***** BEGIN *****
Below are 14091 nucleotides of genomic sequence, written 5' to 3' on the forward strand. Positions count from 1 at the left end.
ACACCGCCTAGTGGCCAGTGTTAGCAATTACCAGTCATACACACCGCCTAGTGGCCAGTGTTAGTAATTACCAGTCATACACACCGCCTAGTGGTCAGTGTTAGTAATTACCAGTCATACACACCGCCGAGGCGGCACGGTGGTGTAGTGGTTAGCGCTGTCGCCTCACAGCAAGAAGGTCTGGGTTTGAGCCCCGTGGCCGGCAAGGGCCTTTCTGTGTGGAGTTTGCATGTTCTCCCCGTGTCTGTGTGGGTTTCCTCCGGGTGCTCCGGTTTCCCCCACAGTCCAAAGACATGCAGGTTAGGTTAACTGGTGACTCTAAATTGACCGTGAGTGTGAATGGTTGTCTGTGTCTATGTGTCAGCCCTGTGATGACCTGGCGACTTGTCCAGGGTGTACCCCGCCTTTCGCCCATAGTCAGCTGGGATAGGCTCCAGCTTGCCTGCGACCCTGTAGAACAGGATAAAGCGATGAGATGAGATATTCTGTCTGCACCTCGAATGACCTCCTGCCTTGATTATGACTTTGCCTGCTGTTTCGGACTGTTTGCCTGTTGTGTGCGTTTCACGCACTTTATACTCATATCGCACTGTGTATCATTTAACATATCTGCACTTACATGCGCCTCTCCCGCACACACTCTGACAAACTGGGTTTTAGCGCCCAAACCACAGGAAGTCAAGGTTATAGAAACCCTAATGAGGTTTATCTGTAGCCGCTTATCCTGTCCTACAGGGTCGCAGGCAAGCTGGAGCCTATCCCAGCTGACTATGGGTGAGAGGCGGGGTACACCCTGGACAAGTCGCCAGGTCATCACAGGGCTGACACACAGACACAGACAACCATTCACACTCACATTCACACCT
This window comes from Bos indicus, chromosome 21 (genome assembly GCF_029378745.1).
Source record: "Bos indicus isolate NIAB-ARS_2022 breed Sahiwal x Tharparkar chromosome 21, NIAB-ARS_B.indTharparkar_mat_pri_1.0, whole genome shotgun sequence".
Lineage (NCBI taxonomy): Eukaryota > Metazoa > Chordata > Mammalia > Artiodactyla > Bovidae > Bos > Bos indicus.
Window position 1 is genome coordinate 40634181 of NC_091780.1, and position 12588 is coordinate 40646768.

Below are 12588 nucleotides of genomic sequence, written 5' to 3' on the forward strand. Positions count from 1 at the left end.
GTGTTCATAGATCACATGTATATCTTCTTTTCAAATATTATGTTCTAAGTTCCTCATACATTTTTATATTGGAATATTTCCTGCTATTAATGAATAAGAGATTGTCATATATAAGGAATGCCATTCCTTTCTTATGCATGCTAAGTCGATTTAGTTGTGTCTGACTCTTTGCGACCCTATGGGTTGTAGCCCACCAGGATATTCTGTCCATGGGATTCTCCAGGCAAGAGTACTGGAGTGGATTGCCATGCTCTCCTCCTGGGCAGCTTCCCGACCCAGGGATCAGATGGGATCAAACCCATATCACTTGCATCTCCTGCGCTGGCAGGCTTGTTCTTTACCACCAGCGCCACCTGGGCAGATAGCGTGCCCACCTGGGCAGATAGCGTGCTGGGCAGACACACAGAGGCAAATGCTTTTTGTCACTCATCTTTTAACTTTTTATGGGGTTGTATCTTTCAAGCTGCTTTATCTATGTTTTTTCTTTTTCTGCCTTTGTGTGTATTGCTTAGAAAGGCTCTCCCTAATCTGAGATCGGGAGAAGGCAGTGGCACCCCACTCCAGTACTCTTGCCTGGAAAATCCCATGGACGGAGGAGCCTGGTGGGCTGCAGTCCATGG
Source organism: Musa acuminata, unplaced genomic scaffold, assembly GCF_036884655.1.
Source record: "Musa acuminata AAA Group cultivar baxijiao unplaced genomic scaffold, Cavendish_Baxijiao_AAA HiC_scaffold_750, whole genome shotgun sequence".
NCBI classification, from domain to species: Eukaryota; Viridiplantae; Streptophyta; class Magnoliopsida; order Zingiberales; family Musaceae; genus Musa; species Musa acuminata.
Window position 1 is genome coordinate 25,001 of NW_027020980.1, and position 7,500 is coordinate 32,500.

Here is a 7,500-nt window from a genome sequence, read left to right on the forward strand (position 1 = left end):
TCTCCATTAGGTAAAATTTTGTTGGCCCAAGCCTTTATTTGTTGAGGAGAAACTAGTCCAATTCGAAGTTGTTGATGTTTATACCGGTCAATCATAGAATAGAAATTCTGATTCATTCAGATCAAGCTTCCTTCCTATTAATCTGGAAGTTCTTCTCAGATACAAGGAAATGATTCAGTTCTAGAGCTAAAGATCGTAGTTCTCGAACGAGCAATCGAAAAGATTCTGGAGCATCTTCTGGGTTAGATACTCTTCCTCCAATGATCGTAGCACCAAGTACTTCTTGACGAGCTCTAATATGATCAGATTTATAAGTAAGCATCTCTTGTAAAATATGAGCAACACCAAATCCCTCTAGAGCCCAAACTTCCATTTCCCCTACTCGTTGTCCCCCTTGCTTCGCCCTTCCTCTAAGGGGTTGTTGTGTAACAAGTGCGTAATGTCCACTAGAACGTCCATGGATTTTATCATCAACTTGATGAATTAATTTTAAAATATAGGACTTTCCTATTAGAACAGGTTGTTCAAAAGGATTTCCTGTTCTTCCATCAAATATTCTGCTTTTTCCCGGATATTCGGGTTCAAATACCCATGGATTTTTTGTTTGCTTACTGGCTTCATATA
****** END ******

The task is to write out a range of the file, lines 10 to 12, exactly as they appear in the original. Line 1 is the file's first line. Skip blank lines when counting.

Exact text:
Source record: "Musa acuminata AAA Group cultivar baxijiao unplaced genomic scaffold, Cavendish_Baxijiao_AAA HiC_scaffold_750, whole genome shotgun sequence".
NCBI classification, from domain to species: Eukaryota; Viridiplantae; Streptophyta; class Magnoliopsida; order Zingiberales; family Musaceae; genus Musa; species Musa acuminata.
Window position 1 is genome coordinate 25,001 of NW_027020980.1, and position 7,500 is coordinate 32,500.